||Stephane Wuttunee was first published at 17, Plains Cree and French Canadian author and storyteller Stephane Wuttunee's writing credits include 2 1/2 years as a columnist for a national Native newspaper (THE WINDSPEAKER) and a book of short stories entitled FIRST FLIGHT - Tales Of The Nomad. Besides penning articles for Environment Canada and regional periodicals and newspapers such as The Nation and Alberta Sweetgrass News, he has also spent the better part of fifteen years toiling to create DREAMING THE PYRAMID. His website can be seen at: www.dreamingthepyramid.net. An experienced public speaker, Stephane has presented in schools and at conferences throughout Canada and the high Arctic, as well as in parts of New Zealand and Australia.
For the record, allow me to state that as a mixed blooded individual possessing both Plains Cree and French Canadian blood, that I firmly hope with every fiber of my being that COP15 (the United Nations Climate Change Conference in Copenhagen) falls flat on its face and that absolutely NOTHING comes of it. I hope the delegates return to their countries feeling despondent and frustrated, and that they refuse to have anything to do with such events in the near future.
I am red, I am white, and in the wake of Climategate, I am feeling blue.
Being opposed to the Copenhagen Summit is somewhat difficult for me because of my heritage. According to stereotypes perpetrated upon my people, being Native American should nearly dictate how I should feel about the Summit. World leaders finally set to act upon the environment? Hallelujah, right?
Sure. Sort of.
Although baptized in the Catholic tradition (as many of my people have been since colonization), Iíve always aligned myself more with my own First Nation teachings and values. Iím a hunter. I shot my first duck at five with a slingshot. Killed my first deer at fourteen. I had a three-mile trapline from the age of twelve to fifteen that I ran twice a day before and after school, Iíve traveled and lived with Aboriginal people most of my life on three continents, and I have done two cross Canada canoe trips totaling over 2,400 miles each. I can live and thrive well in nearly any wilderness or urban survival situation thrown at me as long as I have a knife. In addition, I have spoken on issues relating to the environment and Native culture in schools and at conferences for nearly eleven years. In other words, one could say that I have a vested cultural interest in seeing the Earth do well.
I have also met many people who are in love with Native Americans and our culture. These people often seem to adore us in ways nearly bordering on fanaticism. Perhaps due to Hollywood, we are seen as the leaders of the environmental movement (along with other Indigenous peoples as well of course). But the truth about my people is that although many if not most of our values and traditions are still alive, we have adapted over time to become more westernized and modern. In other words, we have changed. There will never be another true North American Indian in the manner that romanticized versions of us depict. We drive cars. We have normal jobs in offices. We pollute and do crazy things to the environment like everyone else. And as much as I remain in love with my peopleís past and lifestyle, unless time reverses itself, the past will remain the past Ė forever.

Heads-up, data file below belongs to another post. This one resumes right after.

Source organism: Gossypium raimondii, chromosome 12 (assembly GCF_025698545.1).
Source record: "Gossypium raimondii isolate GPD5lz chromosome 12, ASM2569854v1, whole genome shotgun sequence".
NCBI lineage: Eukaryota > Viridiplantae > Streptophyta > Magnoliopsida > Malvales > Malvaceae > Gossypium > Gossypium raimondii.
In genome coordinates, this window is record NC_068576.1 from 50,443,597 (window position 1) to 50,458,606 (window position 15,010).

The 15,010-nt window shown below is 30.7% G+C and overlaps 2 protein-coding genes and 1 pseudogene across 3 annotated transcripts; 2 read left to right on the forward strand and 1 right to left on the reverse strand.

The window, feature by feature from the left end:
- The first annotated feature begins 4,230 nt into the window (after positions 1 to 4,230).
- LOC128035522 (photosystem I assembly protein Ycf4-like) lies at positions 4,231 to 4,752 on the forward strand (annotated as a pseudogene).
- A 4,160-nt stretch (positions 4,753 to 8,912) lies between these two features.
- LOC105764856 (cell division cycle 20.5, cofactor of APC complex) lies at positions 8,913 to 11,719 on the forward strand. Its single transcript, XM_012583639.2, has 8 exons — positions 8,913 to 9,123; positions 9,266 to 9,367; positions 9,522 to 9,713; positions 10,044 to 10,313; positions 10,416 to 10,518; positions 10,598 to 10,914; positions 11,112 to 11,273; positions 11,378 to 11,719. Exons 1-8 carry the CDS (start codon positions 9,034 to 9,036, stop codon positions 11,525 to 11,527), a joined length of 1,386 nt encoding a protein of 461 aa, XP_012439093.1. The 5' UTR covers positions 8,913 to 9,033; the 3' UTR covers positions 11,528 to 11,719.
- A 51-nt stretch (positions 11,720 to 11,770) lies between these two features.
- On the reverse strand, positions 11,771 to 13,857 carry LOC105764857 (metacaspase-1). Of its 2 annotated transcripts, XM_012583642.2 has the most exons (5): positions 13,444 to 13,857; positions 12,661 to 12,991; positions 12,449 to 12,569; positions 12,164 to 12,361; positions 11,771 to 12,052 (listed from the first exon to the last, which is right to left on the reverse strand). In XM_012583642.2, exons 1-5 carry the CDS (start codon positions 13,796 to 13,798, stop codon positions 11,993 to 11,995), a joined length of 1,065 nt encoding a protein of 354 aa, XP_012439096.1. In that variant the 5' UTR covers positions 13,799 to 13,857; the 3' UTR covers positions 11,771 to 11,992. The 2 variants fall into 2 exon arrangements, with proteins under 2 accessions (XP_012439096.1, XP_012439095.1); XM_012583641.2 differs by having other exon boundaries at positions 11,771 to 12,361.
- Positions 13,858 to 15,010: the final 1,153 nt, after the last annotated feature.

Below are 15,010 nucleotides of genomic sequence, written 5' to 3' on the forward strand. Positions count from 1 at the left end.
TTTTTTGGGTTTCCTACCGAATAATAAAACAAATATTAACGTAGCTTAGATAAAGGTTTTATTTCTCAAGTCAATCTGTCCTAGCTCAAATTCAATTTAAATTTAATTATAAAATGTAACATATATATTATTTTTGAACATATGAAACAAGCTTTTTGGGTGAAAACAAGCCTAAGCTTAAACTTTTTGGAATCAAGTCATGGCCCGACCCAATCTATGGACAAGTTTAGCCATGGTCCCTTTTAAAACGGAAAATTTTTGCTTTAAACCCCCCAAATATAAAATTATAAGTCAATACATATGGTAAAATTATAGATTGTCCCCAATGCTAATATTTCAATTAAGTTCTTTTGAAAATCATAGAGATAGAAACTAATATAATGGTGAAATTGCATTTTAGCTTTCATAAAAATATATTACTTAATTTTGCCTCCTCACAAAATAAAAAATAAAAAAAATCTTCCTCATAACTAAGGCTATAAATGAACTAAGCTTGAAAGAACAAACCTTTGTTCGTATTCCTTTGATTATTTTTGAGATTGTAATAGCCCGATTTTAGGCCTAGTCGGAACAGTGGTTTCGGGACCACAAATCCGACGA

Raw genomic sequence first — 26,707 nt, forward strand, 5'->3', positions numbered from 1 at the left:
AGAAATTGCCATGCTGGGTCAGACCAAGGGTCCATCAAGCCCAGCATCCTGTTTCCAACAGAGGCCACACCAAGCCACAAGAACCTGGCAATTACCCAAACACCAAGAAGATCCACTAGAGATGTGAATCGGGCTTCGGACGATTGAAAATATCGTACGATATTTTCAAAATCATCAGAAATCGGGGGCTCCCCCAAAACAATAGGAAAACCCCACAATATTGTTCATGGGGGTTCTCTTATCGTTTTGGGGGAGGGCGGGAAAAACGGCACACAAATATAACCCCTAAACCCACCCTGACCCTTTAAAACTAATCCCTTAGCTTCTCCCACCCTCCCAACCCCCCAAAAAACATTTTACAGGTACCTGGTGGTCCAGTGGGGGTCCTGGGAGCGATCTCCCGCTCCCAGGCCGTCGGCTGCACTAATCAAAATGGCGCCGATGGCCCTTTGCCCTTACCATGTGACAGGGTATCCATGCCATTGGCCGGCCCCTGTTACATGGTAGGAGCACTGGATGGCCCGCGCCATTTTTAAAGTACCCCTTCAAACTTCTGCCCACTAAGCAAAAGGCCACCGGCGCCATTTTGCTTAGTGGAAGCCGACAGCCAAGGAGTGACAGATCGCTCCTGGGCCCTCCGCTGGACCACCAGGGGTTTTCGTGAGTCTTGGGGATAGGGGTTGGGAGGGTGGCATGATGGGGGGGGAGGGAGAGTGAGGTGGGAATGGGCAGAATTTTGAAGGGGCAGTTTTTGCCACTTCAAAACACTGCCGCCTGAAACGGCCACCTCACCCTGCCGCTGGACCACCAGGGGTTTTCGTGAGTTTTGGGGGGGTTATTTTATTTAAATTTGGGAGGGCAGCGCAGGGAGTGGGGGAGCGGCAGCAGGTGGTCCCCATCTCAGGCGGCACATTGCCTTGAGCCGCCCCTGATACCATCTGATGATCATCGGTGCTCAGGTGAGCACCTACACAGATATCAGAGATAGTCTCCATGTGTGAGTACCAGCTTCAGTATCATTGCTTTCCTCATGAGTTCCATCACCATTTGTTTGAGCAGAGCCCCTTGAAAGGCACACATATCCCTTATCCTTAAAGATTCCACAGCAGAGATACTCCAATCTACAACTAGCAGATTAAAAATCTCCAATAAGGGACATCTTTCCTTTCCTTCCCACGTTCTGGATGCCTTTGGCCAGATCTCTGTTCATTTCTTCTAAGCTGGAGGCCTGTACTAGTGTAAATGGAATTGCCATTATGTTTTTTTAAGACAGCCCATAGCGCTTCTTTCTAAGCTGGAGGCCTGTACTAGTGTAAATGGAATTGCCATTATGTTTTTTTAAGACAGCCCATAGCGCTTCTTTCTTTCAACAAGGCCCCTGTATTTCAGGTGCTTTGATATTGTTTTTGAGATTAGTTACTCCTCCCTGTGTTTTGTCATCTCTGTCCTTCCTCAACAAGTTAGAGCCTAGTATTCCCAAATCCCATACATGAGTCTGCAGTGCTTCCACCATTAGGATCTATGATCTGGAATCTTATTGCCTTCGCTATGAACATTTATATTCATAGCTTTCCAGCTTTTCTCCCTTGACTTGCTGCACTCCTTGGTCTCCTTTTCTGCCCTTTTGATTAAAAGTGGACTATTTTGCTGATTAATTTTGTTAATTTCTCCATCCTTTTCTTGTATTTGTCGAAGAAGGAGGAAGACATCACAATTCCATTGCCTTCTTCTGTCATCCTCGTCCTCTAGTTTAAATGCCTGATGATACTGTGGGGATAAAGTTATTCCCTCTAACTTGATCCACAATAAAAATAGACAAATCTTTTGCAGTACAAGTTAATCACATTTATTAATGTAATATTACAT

One good and decent thing to retain from us in terms of humans relating with the environment is that the Earth and its resources should and must be used. To us, the oxygen we breathe in is as sacred and vital to life as the carbon dioxide we breathe out. You cannot say that one is good and that the other is bad. They are both needed equally in order to sustain life. And to have to pay any sort of tax on what naturally emanates from my own body is ridiculous. It is blasphemy. It should be punishable by the highest court of law.
Ironically, many of the ideas touted by the organizers of the Summit and its delegates are quite good Ė at least from a Native American perspective: the formation of an Earth based religion, the need for businesses and corporations do become kinder and gentler with nature, etc. What I have a problem with is the implementation of these ideas and philosophies. Why force what should naturally come about on its own if people want it? My people have believed for millennia that the Earth is sentient. This realization wasnít dictated to us by anyone else. It just naturally came about on its own.
I also have a real problem with people who say that there are too many people on the planet. No one comes here by accident. Everyone is here on purpose to learn and do something. And to seek to interfere with this plan is to meddle with not only billions of innocent lives, but with each personís destiny and guardian spirit. Damn to hell these discussions of world depopulation!
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